India can 'shape the future', Clinton tells it, but as experts agree the time has come for the world's largest democracy to make its voice heard, New Delhi still prefers a risk-averse approach.
India urged by US to transform itself from a reluctant power into a global giant
NEW DELHI // A US challenge by the US to India to take a more assertive role on the global stage runs counter to a foreign policy that has usually valued diplomatic caution over strategic ambition.
Since independence in 1947, India has sporadically flexed its diplomatic, economic and military muscles, but such instances have been largely restricted to its immediate neighbours.
The US secretary of state, Hillary Clinton, during her visit here last week, had said it was time for India to wield its growing economic and political clout outside its borders and help "shape the future" of the Asia region and beyond.
"This is not a time when any of us can afford to look inward at the expense of looking outward," Mrs Clinton said. "This is a time to lead."
While there is suspicion of what is widely seen as a US strategic imperative for India to become a counter-weight to China, many experts agree the time has come for the world's largest democracy to make its voice heard.
This is especially true, they argue, if India wants to prove its credentials for securing a permanent seat on the UN Security Council.
"The 1991 economic reforms and the 1998 nuclear tests transformed India's place in the world. We must acknowledge that and speak out more often," said Lalit Mansingh, a former foreign secretary and Indian ambassador to the United States.
All too often, India's voice has been muffled by the initiative-dampening nature of its complex coalition politics and a long non-interventionist tradition.
Mr Mansingh pointed to India's lukewarm response to the protest movements in the Arab world as an example of its preference for risk-averse diplomacy.
"I think India should have been much more welcoming of the Arab Spring," he said. "But we prefer to wait and watch. It is the Indian way."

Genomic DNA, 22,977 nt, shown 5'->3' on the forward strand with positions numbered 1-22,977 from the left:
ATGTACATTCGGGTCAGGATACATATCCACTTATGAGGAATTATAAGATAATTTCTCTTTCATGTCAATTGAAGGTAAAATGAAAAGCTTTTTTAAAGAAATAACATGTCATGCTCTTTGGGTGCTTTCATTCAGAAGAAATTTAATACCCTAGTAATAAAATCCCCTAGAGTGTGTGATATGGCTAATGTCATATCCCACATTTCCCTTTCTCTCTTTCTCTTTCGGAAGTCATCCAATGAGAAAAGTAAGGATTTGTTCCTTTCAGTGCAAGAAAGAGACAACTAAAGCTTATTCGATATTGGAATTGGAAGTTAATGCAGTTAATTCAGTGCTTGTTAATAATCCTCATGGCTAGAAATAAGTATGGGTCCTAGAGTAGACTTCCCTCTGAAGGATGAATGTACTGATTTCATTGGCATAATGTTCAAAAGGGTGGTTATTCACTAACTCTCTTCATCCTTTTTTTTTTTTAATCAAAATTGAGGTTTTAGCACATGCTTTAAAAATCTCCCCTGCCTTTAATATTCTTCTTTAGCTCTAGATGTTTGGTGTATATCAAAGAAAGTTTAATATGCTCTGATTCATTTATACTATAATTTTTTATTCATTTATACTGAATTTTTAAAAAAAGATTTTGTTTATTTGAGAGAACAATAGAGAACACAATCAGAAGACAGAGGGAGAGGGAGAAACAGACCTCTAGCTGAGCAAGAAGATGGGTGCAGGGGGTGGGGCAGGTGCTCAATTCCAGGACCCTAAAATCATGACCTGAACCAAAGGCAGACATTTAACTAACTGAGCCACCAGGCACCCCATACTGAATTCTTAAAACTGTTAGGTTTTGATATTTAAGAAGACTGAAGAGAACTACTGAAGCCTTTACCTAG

In a recent issue of the Foreign Policy magazine, C Raja Mohan, a senior fellow at the Centre for Policy Research in New Delhi, argued that while India has been keen to "increase its weight in global governance", it would only do so on its own terms and at its own pace.
"The United States wants to test whether India is a responsible stakeholder in negotiations on issues ranging from climate change to international trade," Mr Mohan said.
"India is prepared to engage on these issues and participate more fully in global decision-making bodies on the basis of its own self-interest, but is not prepared to take tests from anyone," he added.
Senior Indian civil servants remain fiercely protective of India's long-held policy of non-interference in the internal affairs of other countries, insisting that it is a better guarantor of influence in the long term.
But the "self-interest" cited by Mr Mohan is inevitably pushing India towards a more proactive stance, driven by the need to source raw materials for its energy-hungry economy and tap new consumers for its manufactured goods.
In both areas, it increasingly finds itself in competition with China, already a permanent UN Security Council member and an intimidating military and economic power.
China has become the top trading partner for mineral-rich African states, with bilateral trade totalling US$126.9 billion (Dh466.1) last year, and has extended its influence into India's immediate neighbours, notably in Sri Lanka and Nepal.
"India has already ceded a lot of ground in Africa to China," said Sreeram Sundar Chaulia, the vice dean of the Jindal School of International Affairs, who stressed the need to invest more energy in building relationships, whether in Africa, Latin America, or Asia.
"India must realise that economic growth at home is not enough to win you influence. Furthermore, with a slowdown in Europe and the US, it needs to think about where its markets will come from in the future," he said.
As for Mrs Clinton's appeal, which was for a more general leadership on human rights and the environment, Mr Chaulia voiced frustration with India's traditional wait-and-watch mindset.
"India can and should be more willing to make its presence felt on issues that matter," he said. "We need to contest the orthodoxy that says, 'do as little as possible'."